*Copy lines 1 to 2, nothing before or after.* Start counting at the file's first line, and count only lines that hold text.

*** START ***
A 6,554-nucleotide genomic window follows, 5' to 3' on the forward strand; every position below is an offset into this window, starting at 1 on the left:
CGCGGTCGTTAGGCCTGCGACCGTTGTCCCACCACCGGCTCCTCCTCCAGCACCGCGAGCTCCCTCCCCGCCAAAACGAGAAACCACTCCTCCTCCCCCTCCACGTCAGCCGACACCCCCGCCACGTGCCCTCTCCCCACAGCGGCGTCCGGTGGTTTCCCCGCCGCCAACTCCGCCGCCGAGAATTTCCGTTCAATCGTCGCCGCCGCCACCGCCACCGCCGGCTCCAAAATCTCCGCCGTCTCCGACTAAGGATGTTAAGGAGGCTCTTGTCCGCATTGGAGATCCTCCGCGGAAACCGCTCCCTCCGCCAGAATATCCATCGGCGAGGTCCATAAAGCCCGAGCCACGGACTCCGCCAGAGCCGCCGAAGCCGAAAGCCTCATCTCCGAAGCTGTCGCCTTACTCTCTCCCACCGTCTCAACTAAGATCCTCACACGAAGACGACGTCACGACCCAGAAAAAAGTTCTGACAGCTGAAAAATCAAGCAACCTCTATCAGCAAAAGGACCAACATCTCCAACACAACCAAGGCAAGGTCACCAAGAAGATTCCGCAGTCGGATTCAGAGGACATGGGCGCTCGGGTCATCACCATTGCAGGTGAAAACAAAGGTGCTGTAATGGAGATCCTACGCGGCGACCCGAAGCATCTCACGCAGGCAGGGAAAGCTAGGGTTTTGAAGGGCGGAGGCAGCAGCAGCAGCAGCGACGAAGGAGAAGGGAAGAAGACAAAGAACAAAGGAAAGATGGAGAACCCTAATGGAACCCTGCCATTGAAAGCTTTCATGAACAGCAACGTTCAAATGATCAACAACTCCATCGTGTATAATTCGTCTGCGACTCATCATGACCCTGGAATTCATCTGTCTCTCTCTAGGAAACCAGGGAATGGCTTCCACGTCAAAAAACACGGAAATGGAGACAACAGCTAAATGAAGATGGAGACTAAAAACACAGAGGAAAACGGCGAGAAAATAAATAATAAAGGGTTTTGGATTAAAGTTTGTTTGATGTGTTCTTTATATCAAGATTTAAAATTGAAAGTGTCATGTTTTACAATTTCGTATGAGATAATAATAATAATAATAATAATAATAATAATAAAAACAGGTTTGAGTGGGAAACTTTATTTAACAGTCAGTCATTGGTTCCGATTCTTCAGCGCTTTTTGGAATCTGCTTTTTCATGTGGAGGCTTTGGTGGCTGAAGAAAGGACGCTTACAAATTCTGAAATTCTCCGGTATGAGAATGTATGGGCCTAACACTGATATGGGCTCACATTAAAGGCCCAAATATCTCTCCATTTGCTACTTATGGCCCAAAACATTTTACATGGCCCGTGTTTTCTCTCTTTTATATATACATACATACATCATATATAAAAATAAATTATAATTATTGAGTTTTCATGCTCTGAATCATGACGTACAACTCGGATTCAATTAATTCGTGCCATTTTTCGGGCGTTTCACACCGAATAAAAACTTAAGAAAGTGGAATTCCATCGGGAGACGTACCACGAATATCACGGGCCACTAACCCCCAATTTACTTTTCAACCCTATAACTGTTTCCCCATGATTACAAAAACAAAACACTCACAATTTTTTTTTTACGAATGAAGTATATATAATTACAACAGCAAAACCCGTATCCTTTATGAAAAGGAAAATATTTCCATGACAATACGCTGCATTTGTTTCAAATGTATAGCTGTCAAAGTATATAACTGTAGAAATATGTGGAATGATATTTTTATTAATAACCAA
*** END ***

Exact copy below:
A 6,554-nucleotide genomic window follows, 5' to 3' on the forward strand; every position below is an offset into this window, starting at 1 on the left:
CGCGGTCGTTAGGCCTGCGACCGTTGTCCCACCACCGGCTCCTCCTCCAGCACCGCGAGCTCCCTCCCCGCCAAAACGAGAAACCACTCCTCCTCCCCCTCCACGTCAGCCGACACCCCCGCCACGTGCCCTCTCCCCACAGCGGCGTCCGGTGGTTTCCCCGCCGCCAACTCCGCCGCCGAGAATTTCCGTTCAATCGTCGCCGCCGCCACCGCCACCGCCGGCTCCAAAATCTCCGCCGTCTCCGACTAAGGATGTTAAGGAGGCTCTTGTCCGCATTGGAGATCCTCCGCGGAAACCGCTCCCTCCGCCAGAATATCCATCGGCGAGGTCCATAAAGCCCGAGCCACGGACTCCGCCAGAGCCGCCGAAGCCGAAAGCCTCATCTCCGAAGCTGTCGCCTTACTCTCTCCCACCGTCTCAACTAAGATCCTCACACGAAGACGACGTCACGACCCAGAAAAAAGTTCTGACAGCTGAAAAATCAAGCAACCTCTATCAGCAAAAGGACCAACATCTCCAACACAACCAAGGCAAGGTCACCAAGAAGATTCCGCAGTCGGATTCAGAGGACATGGGCGCTCGGGTCATCACCATTGCAGGTGAAAACAAAGGTGCTGTAATGGAGATCCTACGCGGCGACCCGAAGCATCTCACGCAGGCAGGGAAAGCTAGGGTTTTGAAGGGCGGAGGCAGCAGCAGCAGCAGCGACGAAGGAGAAGGGAAGAAGACAAAGAACAAAGGAAAGATGGAGAACCCTAATGGAACCCTGCCATTGAAAGCTTTCATGAACAGCAACGTTCAAATGATCAACAACTCCATCGTGTATAATTCGTCTGCGACTCATCATGACCCTGGAATTCATCTGTCTCTCTCTAGGAAACCAGGGAATGGCTTCCACGTCAAAAAACACGGAAATGGAGACAACAGCTAAATGAAGATGGAGACTAAAAACACAGAGGAAAACGGCGAGAAAATAAATAATAAAGGGTTTTGGATTAAAGTTTGTTTGATGTGTTCTTTATATCAAGATTTAAAATTGAAAGTGTCATGTTTTACAATTTCGTATGAGATAATAATAATAATAATAATAATAATAATAATAAAAACAGGTTTGAGTGGGAAACTTTATTTAACAGTCAGTCATTGGTTCCGATTCTTCAGCGCTTTTTGGAATCTGCTTTTTCATGTGGAGGCTTTGGTGGCTGAAGAAAGGACGCTTACAAATTCTGAAATTCTCCGGTATGAGAATGTATGGGCCTAACACTGATATGGGCTCACATTAAAGGCCCAAATATCTCTCCATTTGCTACTTATGGCCCAAAACATTTTACATGGCCCGTGTTTTCTCTCTTTTATATATACATACATACATCATATATAAAAATAAATTATAATTATTGAGTTTTCATGCTCTGAATCATGACGTACAACTCGGATTCAATTAATTCGTGCCATTTTTCGGGCGTTTCACACCGAATAAAAACTTAAGAAAGTGGAATTCCATCGGGAGACGTACCACGAATATCACGGGCCACTAACCCCCAATTTACTTTTCAACCCTATAACTGTTTCCCCATGATTACAAAAACAAAACACTCACAATTTTTTTTTTACGAATGAAGTATATATAATTACAACAGCAAAACCCGTATCCTTTATGAAAAGGAAAATATTTCCATGACAATACGCTGCATTTGTTTCAAATGTATAGCTGTCAAAGTATATAACTGTAGAAATATGTGGAATGATATTTTTATTAATAACCAA